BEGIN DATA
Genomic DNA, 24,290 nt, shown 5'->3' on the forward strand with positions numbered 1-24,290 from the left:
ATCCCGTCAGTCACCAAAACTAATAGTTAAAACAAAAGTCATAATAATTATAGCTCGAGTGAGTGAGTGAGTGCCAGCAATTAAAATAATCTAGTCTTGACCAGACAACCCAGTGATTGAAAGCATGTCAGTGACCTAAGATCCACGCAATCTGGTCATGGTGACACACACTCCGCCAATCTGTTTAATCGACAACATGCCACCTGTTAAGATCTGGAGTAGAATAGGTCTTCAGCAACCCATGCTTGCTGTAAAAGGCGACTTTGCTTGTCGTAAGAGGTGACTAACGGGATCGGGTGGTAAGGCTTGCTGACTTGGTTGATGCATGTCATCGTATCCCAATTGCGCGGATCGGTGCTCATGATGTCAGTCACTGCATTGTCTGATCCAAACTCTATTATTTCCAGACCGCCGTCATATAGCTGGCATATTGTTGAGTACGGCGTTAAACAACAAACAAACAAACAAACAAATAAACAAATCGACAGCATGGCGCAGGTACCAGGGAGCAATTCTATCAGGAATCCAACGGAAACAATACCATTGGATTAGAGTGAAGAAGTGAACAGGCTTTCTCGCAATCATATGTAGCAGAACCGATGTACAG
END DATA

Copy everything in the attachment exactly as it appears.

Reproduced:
Genomic DNA, 24,290 nt, shown 5'->3' on the forward strand with positions numbered 1-24,290 from the left:
ATCCCGTCAGTCACCAAAACTAATAGTTAAAACAAAAGTCATAATAATTATAGCTCGAGTGAGTGAGTGAGTGCCAGCAATTAAAATAATCTAGTCTTGACCAGACAACCCAGTGATTGAAAGCATGTCAGTGACCTAAGATCCACGCAATCTGGTCATGGTGACACACACTCCGCCAATCTGTTTAATCGACAACATGCCACCTGTTAAGATCTGGAGTAGAATAGGTCTTCAGCAACCCATGCTTGCTGTAAAAGGCGACTTTGCTTGTCGTAAGAGGTGACTAACGGGATCGGGTGGTAAGGCTTGCTGACTTGGTTGATGCATGTCATCGTATCCCAATTGCGCGGATCGGTGCTCATGATGTCAGTCACTGCATTGTCTGATCCAAACTCTATTATTTCCAGACCGCCGTCATATAGCTGGCATATTGTTGAGTACGGCGTTAAACAACAAACAAACAAACAAACAAATAAACAAATCGACAGCATGGCGCAGGTACCAGGGAGCAATTCTATCAGGAATCCAACGGAAACAATACCATTGGATTAGAGTGAAGAAGTGAACAGGCTTTCTCGCAATCATATGTAGCAGAACCGATGTACAG